The discovery and identification of genomic variants such as SNPs, together with the determination of their location in the genome, can provide valuable information for breeding programs. In plants, many traits of interest have been linked with SNPs23,42,43 and these linkages have been exploited to understand individual variation, community diversity, and the evolution of species44. In this study, we conducted deep Genotyping-by-Sequencing and genome-wide SNP discovery on a diverse collection of accessions representing three different subgenera of the genus Prunus (Amygdalus, Prunus and Cerasus). This included 53 diploid Prunus rootstocks and five scion cultivars. Some of the accessions included in this work are extensively used by the stone fruit industry around the world. In fact, millions of trees on these rootstocks are sold and planted every year and they remain in the orchard for 10–20 years, depending on the fruit species. That makes this research relevant through time and to broad audience, and the results provide valuable insight into genetic diversity and relationships at the interspecific level within Prunus.
SNPs identified from GBS have been previously used in Prunus for phylogenetic and population structure analysis in apricot37 using 90 accessions of different origins and DNA digestion using ApeKI restriction enzyme. Single-digest GBS was also used for phylogenetic analysis using 11 Japanese plum cultivars to explore their natural allelic diversity in relation to the most important phenology events and fruit quality traits38. In this work, we used a double-digest strategy (PstI/MspI) and deep coverage paired-end sequencing for genome-wide representation of each Prunus sample. In our experience and in other published reports, paired-end sequence reads can be more accurately mapped onto the reference genome when compared to single-end reads45, which results in a significantly greater number of quality SNPs and lower amounts of missing data.
The availability of a reference genome sequence allows for a positional reference for each SNP for genome-wide analysis. The group of SNPs identified in the present study could prove useful for various marker-based applications in Prunus. In fact, the genus Prunus is well enabled with the availability of several reference genome sequences25,26,46,47,48,49. However, it must be noted that each genome is prone to harbor insertions and deletions with respect to genomes from other species. For example, in the first work published using GBS, Elshire et al.27 observed that BLAST results indicated that the majority of non-aligning reads represented maize sequences that were absent in the reference genome version used for the analysis. In peach, some genes have been reported as mutated when they were compared with similar sequences from other Prunus species50,51,52,53,54. Nevertheless, in spite of these differences, results obtained in this study further corroborate the high degree of synteny found among Prunus species reported previously34,55,56,57. Even though our analysis included species from three different Prunus subgenera, we observed an exceptionally high read mapping rate to the reference genome.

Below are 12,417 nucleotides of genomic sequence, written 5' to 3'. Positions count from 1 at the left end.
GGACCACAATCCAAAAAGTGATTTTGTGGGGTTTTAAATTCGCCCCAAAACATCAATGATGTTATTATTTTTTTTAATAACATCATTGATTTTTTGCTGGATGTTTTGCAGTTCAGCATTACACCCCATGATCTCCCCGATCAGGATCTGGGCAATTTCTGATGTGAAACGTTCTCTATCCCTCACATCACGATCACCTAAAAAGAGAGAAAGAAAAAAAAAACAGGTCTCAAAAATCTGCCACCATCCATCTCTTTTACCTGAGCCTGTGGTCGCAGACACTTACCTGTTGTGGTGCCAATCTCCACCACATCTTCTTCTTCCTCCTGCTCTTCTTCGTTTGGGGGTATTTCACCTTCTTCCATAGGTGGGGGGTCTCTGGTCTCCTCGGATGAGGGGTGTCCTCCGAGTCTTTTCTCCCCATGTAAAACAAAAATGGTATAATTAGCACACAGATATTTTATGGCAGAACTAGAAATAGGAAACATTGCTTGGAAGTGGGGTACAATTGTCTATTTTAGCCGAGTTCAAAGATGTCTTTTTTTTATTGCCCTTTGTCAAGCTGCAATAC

In comparison to previous studies where genotypes were collected by a community SNP array, only a group of 49 SNPs were in common with the cherry 6 K SNP array v139, and 75 SNPs with the IRSC 9 K peach SNP array v140. This could be explained by technical differences in the two genotyping approaches where peach SNP array does not contain A/T nor C/G SNPs, for example, and because the accessions used for SNP identification are different. Also, GBS allows for discovery of the SNPs that are different between the genotyped samples and the reference genome, therefore reflecting the difference between peach genome sequence and the material analyzed. Among newly discovered SNPs, transitions were more frequent than transversions which was previously observed in different plant species22,58,59,60. This is to be expected because transitions are less likely to result in amino acid substitutions and are therefore more likely to persist as silent substitutions in populations. The Amygdalus subgenus exhibited the lowest percentage of heterozygous SNPs, while Prunus-Amygdalus hybrids had the highest number of heterozygous SNPs. This is logical when the reference genome is considered, where material closer to P. persica is less heterozygous, e.g. ‘Pomona’, a pure P. persica. Other accessions with a low percentage of heterozygous SNPs, ‘Pontaleb’, ‘Mazzard F12/1’ and ‘Bing’, belong to Cerasus subgenus. These results could be explained with variations in the extent of genetic diversity across stone fruit species, ranging from a narrow genetic base in peaches; intermediate for apricots, sweet cherries and sour cherries; and higher genetic variability in almonds and plums61,62.